Although home prices continued to stabilize in November, real estate experts believe we have another 5 or 10 percent of declines in store before values finally hit bottom. Home prices in 20 major cities declined 5.3 percent in
After the historic housing crash dragged real estate values down nearly 33 percent from the second quarter of 2006 through April of 2009, prices in 20 major U.S. cities have stabilized since. The improvement is rooted in several factors. First, lower prices have made home buying more affordable to many Americans who were priced out of the market in the boom years. Second, a Federal Reserve asset-purchase program has pushed mortgage rates down to near historic lows. Rates on 30-year, fixed mortgages hit 4.88 in November of 2009. Meanwhile, Uncle Sam's
But a handful of market forces may work to bring prices lower from here. First, inventory levels remain elevated, says
And more inventory is on the way. Even if home sales pick up, the market will have to chew through additional properties that will arrive via foreclosure. "We see a big backlog of distressed properties that could come on the market in the next several quarters," said
At the same time, the Fed program that has been instrumental in driving down mortgage rates is slated to expire at the end of the first quarter. Although the Fed could always resurrect the program if mortgage rates get too high, most analysts expect rates to climb from the rock-bottom levels consumers have enjoyed over the past year. Higher rates could siphon off housing demand and create downward pressure on home prices.
Finally, the November Case-Shiller report "probably reflects residual effects of the homebuyer tax credit, which lifted prices in 2009," economists at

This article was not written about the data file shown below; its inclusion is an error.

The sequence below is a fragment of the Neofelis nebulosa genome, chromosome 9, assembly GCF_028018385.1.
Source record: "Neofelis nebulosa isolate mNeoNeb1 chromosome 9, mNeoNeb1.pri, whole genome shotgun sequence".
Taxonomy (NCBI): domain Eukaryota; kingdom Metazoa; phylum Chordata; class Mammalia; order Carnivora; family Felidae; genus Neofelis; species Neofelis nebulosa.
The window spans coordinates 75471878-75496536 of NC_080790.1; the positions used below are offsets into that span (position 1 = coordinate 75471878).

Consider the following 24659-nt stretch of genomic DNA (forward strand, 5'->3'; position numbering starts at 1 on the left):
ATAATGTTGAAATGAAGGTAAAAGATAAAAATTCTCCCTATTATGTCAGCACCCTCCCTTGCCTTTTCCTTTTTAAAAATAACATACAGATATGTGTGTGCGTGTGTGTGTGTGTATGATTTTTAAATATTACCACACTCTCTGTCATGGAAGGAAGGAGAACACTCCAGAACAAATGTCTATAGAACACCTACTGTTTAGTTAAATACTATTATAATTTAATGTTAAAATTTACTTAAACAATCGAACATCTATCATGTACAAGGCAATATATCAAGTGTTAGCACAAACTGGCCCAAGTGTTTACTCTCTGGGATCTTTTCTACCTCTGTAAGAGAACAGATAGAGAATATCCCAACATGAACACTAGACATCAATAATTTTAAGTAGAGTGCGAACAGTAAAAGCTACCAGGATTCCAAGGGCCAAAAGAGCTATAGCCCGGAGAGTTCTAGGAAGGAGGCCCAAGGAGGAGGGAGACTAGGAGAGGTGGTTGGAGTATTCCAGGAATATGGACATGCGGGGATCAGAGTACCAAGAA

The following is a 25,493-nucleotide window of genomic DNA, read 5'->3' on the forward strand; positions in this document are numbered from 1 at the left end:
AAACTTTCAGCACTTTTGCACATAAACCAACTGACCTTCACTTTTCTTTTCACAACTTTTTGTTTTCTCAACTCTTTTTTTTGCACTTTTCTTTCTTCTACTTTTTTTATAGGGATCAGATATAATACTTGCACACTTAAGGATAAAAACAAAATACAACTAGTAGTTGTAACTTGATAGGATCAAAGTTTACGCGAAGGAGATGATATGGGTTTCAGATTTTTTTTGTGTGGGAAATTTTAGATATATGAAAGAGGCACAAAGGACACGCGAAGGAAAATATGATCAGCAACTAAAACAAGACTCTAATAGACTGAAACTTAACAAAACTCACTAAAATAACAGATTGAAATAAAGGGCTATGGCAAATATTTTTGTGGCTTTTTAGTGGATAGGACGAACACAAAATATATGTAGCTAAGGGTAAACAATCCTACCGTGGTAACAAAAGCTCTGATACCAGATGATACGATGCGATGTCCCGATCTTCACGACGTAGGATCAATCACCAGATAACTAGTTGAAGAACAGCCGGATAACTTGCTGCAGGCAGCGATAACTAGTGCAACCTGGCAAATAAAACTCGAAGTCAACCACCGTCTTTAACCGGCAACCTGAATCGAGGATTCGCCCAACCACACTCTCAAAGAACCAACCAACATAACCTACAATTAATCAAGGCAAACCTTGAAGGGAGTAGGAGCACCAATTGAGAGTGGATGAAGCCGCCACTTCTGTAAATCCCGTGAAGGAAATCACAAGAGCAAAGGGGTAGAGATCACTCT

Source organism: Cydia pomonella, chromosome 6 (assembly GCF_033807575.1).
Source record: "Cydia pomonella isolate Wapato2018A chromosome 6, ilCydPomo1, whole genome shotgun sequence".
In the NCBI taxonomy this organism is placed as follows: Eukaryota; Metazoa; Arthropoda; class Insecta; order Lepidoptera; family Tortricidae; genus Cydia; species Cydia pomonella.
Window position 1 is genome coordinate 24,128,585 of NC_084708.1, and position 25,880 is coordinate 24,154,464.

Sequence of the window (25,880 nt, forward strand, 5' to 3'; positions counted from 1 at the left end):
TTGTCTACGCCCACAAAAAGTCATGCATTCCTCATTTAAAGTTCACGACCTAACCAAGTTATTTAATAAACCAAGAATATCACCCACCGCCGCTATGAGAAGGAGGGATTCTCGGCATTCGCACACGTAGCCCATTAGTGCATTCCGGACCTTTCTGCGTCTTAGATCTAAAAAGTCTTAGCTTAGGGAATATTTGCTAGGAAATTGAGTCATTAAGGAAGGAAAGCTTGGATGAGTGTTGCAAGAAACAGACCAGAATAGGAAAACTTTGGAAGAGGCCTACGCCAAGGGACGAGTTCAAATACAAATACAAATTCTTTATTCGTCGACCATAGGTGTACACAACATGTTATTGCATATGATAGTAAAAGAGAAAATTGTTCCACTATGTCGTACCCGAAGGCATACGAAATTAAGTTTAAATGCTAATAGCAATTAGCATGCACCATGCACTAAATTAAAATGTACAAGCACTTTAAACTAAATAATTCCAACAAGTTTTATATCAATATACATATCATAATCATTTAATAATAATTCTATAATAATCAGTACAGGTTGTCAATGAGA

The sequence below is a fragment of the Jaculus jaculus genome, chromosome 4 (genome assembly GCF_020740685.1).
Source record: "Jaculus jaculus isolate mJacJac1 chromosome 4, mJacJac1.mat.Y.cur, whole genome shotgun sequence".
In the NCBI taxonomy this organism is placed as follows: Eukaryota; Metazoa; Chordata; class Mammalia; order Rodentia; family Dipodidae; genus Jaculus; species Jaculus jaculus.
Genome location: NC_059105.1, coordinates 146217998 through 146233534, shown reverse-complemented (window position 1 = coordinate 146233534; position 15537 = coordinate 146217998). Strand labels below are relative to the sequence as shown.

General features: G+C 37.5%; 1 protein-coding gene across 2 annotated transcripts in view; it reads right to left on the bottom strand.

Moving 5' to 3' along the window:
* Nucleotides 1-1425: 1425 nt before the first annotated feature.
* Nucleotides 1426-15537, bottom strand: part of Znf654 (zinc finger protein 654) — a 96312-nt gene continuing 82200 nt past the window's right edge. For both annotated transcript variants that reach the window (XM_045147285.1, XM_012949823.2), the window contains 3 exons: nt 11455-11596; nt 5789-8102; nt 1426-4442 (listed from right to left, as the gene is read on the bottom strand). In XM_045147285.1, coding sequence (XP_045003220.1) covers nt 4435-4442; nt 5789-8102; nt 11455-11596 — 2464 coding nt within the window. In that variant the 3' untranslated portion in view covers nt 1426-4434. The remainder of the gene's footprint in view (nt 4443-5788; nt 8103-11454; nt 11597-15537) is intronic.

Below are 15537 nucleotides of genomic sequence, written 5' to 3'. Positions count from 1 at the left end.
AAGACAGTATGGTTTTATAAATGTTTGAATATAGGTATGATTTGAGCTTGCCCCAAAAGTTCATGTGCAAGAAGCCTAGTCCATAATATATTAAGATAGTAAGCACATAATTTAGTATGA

But the record 17 percent monthly drop in existing home sales recorded in December suggests prices may face renewed downward pressure in the wake of the tax-credit induced jump. "Demand has tapered off since the first tax credit expired, and the second tax credit, up to now, is having minimal effects,"
Chen, of Moody's Economy.com, suggests prices will drop even further. She projects a decline of 11 percent from current levels before prices hit bottom in the third quarter of 2010.
Predicting the Fed's Next Move
The Federal Reserve didn't pull out any surprises when it blandly announced that it will keep interest rates near zero as the economy continues to recover. But even as the Fed remains fairly tight-lipped about when it will begin ratcheting up rates, economists have been quick to speculate about what's in store. Here are some predictions
Home Sales Tank: What it Means for You
Existing home sales plunged in December, falling nearly 17 percent from November in their largest month-over-month drop since record-keeping began. December's inventory represented a 7.2-month supply of unsold homes, notably higher than the 6.5-month supply in November. Here's a look at what the December existing home sales report means for homeowners, home sellers, and home buyers
Obama - Trashing the Job Makers
Victor Davis Hanson
A year ago Obama inherited a recession brought on by the collapse of the housing bubble. The crash was made worse by recklessness on Wall Street. Job losses followed, and in response, Obama pushed through an epic stimulus bill. Yet despite the stimulus, unemployment soared from 7.6 percent to 10 percent. Now, an embarrassed administration continues to cite jobs saved, rather than jobs lost